Bread Baking in the Southwest: a Native American Tradition

Savor the Varieties of This Native American Staple
Jennifer Boren

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We can possibly blame the U.S. government for our addiction to the traditional Indian breads indigenous to the Southwest area. As a consolation for forcing the Navajo people to make the painful "Long Walk" and relocate to New Mexico in the late 1800s, the government gave to them the ingredients that would become the breads that are still made by their descendants today.


Fry bread – thin rounds of dough fried in oil, then covered in cinnamon and sugar when done (ask any State Fair or Albuquerque International Balloon Fiesta goer), or made into Indian tacos – is a favorite to this day. So are traditional oven breads baked in an horno.

Native bread baking in an horno.Native bread baking in an horno. — Photo courtesy of U.S. Department of Agriculture

The horno, the Spanish oven, was initially used in Europe, then gradually introduced to other Latin countries in South America. It eventually found its way to early America and was used by the natives and first settlers here.    

Packed with layers of straw and mud and formed into the shape of a beehive, it can be used to cook meats and vegetables, but one treat that is particularly traditional in the Southwest is pueblo oven bread, or pueblo Indian bread.

Baking bread is a long-standing tradition that links Native Americans to their ancestors. Mostly managed by the women of the family, the bread is made in large batches to not only accommodate one's own immediate family but also others in the community.

You may sometimes find two hornos in a backyard: one small (that can hold 25 loaves) and one larger (that can hold 75 loaves, for special occasions such as "feast days"). The popular piñon wood, indigenous to the area, is used for the fire, adding to the taste.

After achieving the desired heat, the fire is brushed aside and the mud walls take over the baking. Holes in the horno can be used for viewing the entire process or can also be covered (with mud or wet cloth) to enhance the browning effect.

Before the baking can take place, there is much preparation (patience required). The dough is usually made the evening before. Lard, flour, salt and dissolved yeast are mixed in a large bowl, with a little warm water added during the kneading process. Covered in a warm place for five to six hours, the dough will be kneaded twice more before it's shaped into balls and put in pans to rise yet another time before it is finally baked.    

Loaves are slid in and out of the horno with a long flat paddle, and after an hour, they're ready when tapping produces a hollow sound. Flavored butters and jams make the experience especially worth the wait. For fun, sometimes the women get creative and shape the loaves into animals or flower shapes.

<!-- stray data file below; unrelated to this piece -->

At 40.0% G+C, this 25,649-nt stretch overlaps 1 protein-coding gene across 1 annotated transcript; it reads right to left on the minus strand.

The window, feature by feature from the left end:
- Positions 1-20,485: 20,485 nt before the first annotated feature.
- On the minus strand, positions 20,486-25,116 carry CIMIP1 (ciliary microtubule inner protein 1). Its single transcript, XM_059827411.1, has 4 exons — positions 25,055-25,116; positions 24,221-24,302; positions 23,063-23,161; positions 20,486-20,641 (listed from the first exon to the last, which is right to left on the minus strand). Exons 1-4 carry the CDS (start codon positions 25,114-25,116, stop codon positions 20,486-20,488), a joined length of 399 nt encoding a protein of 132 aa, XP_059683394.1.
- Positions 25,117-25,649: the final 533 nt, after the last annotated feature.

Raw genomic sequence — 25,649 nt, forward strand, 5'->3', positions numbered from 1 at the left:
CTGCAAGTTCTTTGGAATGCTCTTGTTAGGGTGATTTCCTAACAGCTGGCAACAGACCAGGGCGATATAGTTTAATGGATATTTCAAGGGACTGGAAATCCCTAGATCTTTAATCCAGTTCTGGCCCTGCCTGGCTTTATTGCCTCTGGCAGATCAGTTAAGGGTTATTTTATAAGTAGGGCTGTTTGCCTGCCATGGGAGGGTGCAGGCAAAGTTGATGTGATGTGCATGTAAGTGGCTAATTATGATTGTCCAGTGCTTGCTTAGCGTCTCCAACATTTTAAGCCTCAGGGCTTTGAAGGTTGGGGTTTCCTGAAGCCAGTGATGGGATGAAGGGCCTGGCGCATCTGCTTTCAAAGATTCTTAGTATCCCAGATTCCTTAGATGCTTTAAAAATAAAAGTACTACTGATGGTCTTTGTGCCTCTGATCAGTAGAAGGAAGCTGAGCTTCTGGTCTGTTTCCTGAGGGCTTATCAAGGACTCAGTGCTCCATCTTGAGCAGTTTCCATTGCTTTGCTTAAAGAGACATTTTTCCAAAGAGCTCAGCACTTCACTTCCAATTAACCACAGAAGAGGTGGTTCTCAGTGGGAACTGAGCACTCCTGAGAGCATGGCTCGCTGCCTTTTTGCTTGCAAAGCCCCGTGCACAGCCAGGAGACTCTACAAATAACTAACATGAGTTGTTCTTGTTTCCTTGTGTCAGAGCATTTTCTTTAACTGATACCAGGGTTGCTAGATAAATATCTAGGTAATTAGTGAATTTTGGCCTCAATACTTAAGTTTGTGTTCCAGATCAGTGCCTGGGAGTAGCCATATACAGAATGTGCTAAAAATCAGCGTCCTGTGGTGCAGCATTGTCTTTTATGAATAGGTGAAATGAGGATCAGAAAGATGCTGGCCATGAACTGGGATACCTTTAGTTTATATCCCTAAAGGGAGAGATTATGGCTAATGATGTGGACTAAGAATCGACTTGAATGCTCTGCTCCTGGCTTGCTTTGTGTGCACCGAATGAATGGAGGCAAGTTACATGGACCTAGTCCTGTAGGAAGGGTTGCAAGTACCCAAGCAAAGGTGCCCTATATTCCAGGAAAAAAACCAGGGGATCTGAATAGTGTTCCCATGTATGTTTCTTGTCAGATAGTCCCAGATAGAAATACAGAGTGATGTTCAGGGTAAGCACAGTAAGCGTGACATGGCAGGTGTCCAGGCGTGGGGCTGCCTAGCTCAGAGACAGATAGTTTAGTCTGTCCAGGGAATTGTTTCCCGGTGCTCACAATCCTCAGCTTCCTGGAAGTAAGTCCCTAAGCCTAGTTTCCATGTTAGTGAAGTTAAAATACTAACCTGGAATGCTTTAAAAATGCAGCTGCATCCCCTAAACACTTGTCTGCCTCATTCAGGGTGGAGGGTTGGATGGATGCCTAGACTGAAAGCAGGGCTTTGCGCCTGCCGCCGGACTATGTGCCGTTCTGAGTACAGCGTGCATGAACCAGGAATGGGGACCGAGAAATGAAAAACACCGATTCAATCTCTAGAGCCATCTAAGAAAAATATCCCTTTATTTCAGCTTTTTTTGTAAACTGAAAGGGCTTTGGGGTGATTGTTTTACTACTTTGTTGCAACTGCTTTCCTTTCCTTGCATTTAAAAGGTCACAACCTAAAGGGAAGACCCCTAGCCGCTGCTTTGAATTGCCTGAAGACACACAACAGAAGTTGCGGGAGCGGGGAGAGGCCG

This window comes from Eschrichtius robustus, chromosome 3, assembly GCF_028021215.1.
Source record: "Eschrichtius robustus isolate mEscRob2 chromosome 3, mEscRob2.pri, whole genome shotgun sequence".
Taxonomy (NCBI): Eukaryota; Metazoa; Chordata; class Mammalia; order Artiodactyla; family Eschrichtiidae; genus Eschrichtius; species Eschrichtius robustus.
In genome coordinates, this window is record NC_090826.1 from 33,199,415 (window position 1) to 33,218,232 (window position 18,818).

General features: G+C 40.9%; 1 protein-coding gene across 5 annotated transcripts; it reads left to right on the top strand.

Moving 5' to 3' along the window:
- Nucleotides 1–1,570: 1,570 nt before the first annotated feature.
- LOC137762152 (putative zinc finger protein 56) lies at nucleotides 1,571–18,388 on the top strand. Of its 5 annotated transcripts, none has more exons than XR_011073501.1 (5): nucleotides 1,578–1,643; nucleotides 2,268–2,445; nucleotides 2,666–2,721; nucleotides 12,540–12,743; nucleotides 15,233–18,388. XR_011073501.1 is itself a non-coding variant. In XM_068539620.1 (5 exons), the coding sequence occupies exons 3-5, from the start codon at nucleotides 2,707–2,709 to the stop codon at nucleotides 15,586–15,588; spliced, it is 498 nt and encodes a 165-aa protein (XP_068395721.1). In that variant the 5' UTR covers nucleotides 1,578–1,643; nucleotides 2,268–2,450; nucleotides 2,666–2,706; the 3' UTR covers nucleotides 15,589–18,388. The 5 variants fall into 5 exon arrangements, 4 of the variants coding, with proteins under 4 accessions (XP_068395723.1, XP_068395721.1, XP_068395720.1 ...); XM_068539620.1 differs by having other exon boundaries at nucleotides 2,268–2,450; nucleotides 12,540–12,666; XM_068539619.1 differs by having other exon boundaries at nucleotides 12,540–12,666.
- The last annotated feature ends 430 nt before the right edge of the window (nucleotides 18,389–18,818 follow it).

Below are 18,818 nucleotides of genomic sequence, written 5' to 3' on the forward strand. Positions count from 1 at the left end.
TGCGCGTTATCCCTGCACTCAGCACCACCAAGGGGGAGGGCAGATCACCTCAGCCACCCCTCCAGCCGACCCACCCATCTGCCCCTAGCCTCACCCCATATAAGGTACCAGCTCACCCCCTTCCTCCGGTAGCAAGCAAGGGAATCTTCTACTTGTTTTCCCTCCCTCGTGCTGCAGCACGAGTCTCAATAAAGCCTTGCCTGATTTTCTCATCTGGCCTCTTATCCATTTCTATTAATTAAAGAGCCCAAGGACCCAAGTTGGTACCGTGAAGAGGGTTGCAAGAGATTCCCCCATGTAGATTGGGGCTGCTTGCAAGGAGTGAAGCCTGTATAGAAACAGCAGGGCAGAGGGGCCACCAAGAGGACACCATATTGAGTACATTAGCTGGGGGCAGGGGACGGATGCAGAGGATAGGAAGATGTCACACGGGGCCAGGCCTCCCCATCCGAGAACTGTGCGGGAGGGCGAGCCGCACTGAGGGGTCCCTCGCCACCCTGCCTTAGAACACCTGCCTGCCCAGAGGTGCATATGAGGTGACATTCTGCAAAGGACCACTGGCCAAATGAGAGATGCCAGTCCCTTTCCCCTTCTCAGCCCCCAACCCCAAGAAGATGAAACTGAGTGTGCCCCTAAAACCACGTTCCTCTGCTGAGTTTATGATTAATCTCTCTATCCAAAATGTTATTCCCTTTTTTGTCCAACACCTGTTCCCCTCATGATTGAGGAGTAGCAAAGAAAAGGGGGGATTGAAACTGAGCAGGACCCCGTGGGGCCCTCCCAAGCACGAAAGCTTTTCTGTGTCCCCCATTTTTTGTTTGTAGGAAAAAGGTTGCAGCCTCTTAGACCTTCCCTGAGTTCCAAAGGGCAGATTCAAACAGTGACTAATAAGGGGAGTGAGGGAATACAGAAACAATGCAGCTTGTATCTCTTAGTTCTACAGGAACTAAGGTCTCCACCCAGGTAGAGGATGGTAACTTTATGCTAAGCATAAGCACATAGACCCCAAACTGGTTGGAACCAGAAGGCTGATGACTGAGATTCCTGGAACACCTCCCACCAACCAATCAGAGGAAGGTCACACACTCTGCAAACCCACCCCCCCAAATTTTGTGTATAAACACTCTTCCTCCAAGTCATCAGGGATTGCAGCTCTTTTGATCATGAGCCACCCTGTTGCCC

In the days before thermometers, the way the women knew the oven was hot enough was by inserting a wisp of sheep's wool inside to see if it turned brown. Modern technology has moved us forward, with some hornos even being fueled by gas, but the wood definitely makes for better taste.

Green chile bread in Santa Fe, New Mexico.Green chile bread in Santa Fe, New Mexico. — Photo courtesy of Paul Sableman

Tourists, when visiting Albuquerque, New Mexico, can purchase such loaves made by native residents at the nearby pueblos themselves, or from those who sell their wares in the historic Old Town. Underneath the portals of the old adobe buildings (now shops and cafes) dating back to the town's origins 300-plus years ago, craftsmen of all sorts spread their goods (mostly jewelry) on blankets on the sidewalks for passersby to purchase.

Restaurants, too, such as the Pueblo Harvest Cafe at the Indian Pueblo Cultural Center, sell not only fresh oven bread daily, but also fruit pies and cookies baked in the horno. Seasonal specialties are made throughout the year. Look for the Ohkay Owingeh (a local tribe) Ovenbread Pudding on the menu.

The Hyatt Tamaya in Bernalillo hosts bread-baking demonstrations, with the baker being a resident of one of the nearby pueblos, as well as friendly and open to answering questions about her craft or sharing family stories during tasting. Of course with anything, adjustments in techniques and recipes vary among the pueblos; the Jemez Indians use whole wheat flour, for instance, and the Zunis make a sourdough loaf. Sometimes potato flakes, green chile or sage are added, buttermilk is used in place of water and butter in place of lard.

Just a reminder: The indian pueblo bread or the fry bread is 700 calories each, so it maybe shouldn't become a staple of everyone's diet, but it sure is a pleasure to indulge in when visiting the great Southwest.


Jennifer Boren

About Jennifer Boren

Jennifer Boren, a longtime resident of Albuquerque, loves the traditional native culture and its many wonderful tastes.

Read more about Jennifer Boren here.

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